Laois had a number of entries in this year's Tidy Town Awards, but did not feature comprehensively in the final results.
Some centres received silver and endeavour recognition, but overall this year's awards did not mark any significant wins for any of our towns.
This is not to take from the huge effort that goes into tidy towns.
In most communities, the work fall on the shoulders of the local committee, which in a lot of instances can just number four or five people.
The effort and work they put in on an annual basis cannot be underestimated, and they have proved to be the backbone of the tidy towns effort.
Different towns and areas will invariably have contrasting levels of involvement, and some places will be more robust than others.
Keeping the momentum going, and indeed alive, is a challenge that faces all local communities.
The trick is to keep reinventing the effort, and getting new people involved.
That in itself is by no means an easy task.
However, keeping local areas clean and tidy is a pre requisite no matter where you live.
Since, and owing to the economic crash over the past few years, and the consequent era of austerity, most towns and villages across the country were hit badly.
The most visible manifestation is the prevalence in most towns and villages of derelict building or buildings.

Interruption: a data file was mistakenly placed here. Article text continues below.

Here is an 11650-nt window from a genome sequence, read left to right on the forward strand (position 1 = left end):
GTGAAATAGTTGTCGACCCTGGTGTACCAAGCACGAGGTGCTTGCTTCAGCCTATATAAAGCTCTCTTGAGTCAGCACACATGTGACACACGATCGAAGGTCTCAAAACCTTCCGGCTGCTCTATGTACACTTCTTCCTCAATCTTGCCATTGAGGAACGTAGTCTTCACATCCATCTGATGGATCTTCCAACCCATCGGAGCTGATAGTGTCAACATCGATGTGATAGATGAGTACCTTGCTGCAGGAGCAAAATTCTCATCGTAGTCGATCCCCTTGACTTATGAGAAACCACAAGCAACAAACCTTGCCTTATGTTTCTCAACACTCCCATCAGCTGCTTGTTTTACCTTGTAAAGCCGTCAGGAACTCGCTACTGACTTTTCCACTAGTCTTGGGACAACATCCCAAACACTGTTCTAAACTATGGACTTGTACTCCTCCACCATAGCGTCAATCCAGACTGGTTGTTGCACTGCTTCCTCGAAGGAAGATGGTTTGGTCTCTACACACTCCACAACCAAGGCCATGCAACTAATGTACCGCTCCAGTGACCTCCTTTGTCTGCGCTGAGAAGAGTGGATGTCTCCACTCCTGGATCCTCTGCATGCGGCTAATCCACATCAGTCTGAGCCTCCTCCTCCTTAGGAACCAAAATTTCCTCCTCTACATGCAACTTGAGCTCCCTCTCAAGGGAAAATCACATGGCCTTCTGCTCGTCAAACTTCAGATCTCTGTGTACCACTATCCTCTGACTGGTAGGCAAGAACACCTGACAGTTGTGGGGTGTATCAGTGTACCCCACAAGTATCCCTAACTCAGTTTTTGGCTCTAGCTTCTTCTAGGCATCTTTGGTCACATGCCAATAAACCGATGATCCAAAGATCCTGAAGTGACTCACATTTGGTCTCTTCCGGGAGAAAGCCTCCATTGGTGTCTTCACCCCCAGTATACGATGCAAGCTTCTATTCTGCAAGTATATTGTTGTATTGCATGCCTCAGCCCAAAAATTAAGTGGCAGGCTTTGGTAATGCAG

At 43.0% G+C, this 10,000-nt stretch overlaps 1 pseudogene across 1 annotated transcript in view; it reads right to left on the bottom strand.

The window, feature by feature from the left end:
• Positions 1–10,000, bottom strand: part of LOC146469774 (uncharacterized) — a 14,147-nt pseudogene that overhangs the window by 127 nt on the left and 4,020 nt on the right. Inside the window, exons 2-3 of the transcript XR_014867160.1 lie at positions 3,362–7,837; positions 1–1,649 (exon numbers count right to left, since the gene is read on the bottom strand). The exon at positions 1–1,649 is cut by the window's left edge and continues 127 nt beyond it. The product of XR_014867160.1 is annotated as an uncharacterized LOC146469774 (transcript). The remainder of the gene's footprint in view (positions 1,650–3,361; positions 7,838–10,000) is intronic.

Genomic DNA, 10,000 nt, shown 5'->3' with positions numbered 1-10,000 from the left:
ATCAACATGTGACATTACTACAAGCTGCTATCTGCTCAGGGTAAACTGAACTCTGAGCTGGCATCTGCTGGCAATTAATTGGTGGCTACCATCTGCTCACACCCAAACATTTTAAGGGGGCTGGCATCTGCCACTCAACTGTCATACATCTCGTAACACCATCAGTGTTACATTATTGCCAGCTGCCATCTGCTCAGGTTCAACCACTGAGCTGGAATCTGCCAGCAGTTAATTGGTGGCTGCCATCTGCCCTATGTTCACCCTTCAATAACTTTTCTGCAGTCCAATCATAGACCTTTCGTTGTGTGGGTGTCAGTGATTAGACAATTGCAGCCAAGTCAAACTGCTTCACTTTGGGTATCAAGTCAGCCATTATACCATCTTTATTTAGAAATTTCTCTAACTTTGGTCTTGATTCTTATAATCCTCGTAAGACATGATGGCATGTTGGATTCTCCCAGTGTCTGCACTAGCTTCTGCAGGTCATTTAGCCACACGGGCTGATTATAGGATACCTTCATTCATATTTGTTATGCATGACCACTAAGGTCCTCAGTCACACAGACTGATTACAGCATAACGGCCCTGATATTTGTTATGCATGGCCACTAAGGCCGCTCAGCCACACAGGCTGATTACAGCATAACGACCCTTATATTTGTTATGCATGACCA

They often occupy prime locations, crumbling edifices that once spoke of more prosperous times.
A solution is needed for these buildings which have fallen into disrepair and which have proliferated.
On a visual level their unsightly look negates the appeal of any area, and this is not even to consider how physically dangerous they might be.
Many are in private ownership, and responsbility for their upkeep should be a priority.
Local authorities can prosecute the owners of these properites, but the abundance of them would suggest that something is not working here.
What is clear is that some constructive solution is required to address the issue.
It should involve all the stakeholders, principally the owners, the local authority, and local committees such as those involved in tidy towns.
Their voluntary efforts are, afterall, been negated by the presence of these unsightly and long vacated properties.
Their labours should surely merit more than this.